When to Marinate This Thanksgiving

Pale, flabby, and slimy—that’s what raw chicken is. And the piece of fowl staring at me through a plastic bag on my kitchen counter was no exception. A past “Cooking Lesson with New Wife” involved learning to marinate—which, believe it or not, does have a spiritual parallel just in time for Thanksgiving. But you need to know the rest of the story that would prepare me to be the next Food Network Star or, hopefully, more like Christ.

My Lesson in Marinating

That summer morning, with eyes only slightly glazed over, I tried to follow her hand as it quickly rifled through various containers of sauces and seasonings with explanations about the appropriate use of each. I probably looked like Barbie would if she were listening to a mechanic describe the inner workings of a car.

That day was supposed to be my day to cook, but I found myself simply following the instructions of the master. At the end of the lecture on spices, the professor turned to me and asked, “What would you like to use?” Jerking out of my fog, I registered a flash of panic, and thrust my hand toward some brownish goop.

“Excellent!” says the professor. Her student had apparently chosen well. I swallowed hard and wiped the beads of sweat off my forehead. “Now we’ll add garlic and onions.” She exclaimed as she handed me an open jar of garlic. Coughing into the sink, I make a mental note of yet another lesson from the morning: canned garlic is apparently more concentrated than fresh garlic. Pulling myself from the sink, I returned to find the professor chopping onions. Wonderful. Now my sinuses and my eyes are burning.

Has God thrown some caustic things into your life and turned the heat up?

All these caustic things then got thrown into the bag and left there on that slimy piece of chicken all day. Why? Because that night when I threw that chicken onto some heat, a wonderful aroma and flavor came out of that chicken. The chicken, on its own, isn’t that great. It’s sort of pale. Slimy. Boring. No one likes smelling or tasting raw chicken.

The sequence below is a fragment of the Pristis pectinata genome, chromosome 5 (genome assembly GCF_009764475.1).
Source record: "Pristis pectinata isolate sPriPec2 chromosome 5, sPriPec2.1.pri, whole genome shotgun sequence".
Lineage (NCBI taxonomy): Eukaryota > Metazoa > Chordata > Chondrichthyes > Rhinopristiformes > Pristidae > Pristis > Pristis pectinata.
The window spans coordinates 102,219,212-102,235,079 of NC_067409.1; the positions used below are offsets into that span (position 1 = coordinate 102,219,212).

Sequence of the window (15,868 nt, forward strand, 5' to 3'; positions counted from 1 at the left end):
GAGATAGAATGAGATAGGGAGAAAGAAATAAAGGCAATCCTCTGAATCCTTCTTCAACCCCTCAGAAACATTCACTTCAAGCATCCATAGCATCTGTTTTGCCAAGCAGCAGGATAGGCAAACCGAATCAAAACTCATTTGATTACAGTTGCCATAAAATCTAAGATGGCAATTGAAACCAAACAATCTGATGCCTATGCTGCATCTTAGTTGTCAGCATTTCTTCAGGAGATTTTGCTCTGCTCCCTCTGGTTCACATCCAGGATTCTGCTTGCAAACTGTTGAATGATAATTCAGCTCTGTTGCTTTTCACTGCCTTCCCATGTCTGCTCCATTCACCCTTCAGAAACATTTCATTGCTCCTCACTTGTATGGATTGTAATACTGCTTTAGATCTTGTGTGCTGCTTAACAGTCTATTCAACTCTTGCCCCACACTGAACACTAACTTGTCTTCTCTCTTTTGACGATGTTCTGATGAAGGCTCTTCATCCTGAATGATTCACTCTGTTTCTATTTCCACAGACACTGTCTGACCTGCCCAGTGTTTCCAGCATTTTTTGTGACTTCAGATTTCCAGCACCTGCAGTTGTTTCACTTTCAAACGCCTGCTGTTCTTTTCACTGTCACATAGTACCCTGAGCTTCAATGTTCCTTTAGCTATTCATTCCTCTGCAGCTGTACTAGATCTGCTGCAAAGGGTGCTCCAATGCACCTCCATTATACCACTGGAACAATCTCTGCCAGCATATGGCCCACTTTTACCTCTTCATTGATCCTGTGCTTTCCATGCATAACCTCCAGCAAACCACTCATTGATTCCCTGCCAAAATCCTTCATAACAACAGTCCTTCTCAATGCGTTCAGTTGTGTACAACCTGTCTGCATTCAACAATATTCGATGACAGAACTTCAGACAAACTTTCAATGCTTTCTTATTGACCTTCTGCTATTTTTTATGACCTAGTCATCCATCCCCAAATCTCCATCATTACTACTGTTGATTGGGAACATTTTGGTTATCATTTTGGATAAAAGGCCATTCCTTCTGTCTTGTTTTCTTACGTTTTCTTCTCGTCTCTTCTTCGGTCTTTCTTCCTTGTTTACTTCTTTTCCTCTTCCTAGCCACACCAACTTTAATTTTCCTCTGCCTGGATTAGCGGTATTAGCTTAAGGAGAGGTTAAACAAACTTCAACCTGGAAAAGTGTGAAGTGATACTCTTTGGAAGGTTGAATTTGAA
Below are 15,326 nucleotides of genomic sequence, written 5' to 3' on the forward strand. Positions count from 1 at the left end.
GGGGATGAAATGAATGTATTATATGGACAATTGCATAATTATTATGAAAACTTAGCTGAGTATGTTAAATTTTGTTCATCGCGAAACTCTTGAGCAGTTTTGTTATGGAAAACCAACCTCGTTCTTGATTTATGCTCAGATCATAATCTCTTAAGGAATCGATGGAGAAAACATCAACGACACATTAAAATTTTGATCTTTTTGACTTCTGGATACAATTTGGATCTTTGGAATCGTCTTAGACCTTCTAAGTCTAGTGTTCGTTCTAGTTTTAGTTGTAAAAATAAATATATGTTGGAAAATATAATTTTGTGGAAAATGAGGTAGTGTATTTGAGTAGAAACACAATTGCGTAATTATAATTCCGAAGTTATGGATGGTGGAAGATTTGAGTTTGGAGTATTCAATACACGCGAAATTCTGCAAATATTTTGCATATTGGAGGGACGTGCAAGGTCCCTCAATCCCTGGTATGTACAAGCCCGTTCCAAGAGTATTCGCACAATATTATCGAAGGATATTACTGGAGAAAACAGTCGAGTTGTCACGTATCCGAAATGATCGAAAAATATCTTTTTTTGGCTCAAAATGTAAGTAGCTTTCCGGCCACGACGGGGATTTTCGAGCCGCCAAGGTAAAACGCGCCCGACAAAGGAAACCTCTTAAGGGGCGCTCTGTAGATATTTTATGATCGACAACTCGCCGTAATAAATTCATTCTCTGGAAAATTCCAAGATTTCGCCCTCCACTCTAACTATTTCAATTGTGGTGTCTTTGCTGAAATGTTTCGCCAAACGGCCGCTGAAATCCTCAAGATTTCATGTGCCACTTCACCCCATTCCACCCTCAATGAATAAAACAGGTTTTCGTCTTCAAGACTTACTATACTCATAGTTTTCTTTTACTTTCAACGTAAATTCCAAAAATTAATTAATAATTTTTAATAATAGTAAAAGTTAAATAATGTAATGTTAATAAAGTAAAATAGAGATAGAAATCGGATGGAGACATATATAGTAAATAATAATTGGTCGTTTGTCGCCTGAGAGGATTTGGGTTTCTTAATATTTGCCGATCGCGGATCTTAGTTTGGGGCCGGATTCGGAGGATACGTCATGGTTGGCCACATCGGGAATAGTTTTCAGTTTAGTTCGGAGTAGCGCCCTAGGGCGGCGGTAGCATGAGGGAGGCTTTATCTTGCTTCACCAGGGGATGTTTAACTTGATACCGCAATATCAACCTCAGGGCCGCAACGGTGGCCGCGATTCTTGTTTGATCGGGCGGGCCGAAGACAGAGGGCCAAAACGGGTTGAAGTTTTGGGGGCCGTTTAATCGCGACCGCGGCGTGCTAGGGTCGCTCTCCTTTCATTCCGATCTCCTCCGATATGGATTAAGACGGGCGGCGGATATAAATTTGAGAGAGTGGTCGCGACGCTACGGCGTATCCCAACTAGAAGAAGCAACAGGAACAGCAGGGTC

Are You Marinating?

It makes me think that’s how we are when God begins to work on us. Has God thrown some caustic things into your life and turned the heat up? Maybe you’re not in a painful trial, but you feel like you’re in a holding pattern— marinating. Maybe it’s a dating relationship (or the lack of one); maybe it’s an ongoing health issue, family tensions that you can’t solve, depression you can’t shake, or bills you can’t pay. Whatever it may be, it’s there. It’s not going away. If it has an end, you can’t see it.

Then it’s time to “marinate” in it. Soak in the joy of identifying with our suffering Savior in some small way through the trial. Sometime soon, the glory of it will be revealed when God displays the beautiful, fragrant thing we’ve become. For this life, with its trials, its burdens, its tribulation, is not our end. One day, we will stand before an infinitely loving Father, and “He will wipe every tear from their eyes. There will be no more death or mourning or crying or pain, for the old order of things has passed away.” (Rev. 21:4)

Until then, we rest in the truth that “in this [your inheritance in Jesus] you rejoice, though now for a little while, if necessary, you have been grieved by various trials, so that the tested genuineness of your faith—more precious than gold that perishes though it is tested by fire—may be found to result in praise and glory and honor at the revelation of Jesus Christ” (1 Peter 1:6–7).

Contributions by Brent Aucoin

Scott Allison
Scott is a pastoral intern at Faith Church. He and his wife Courtney work in Children's Ministries at the church.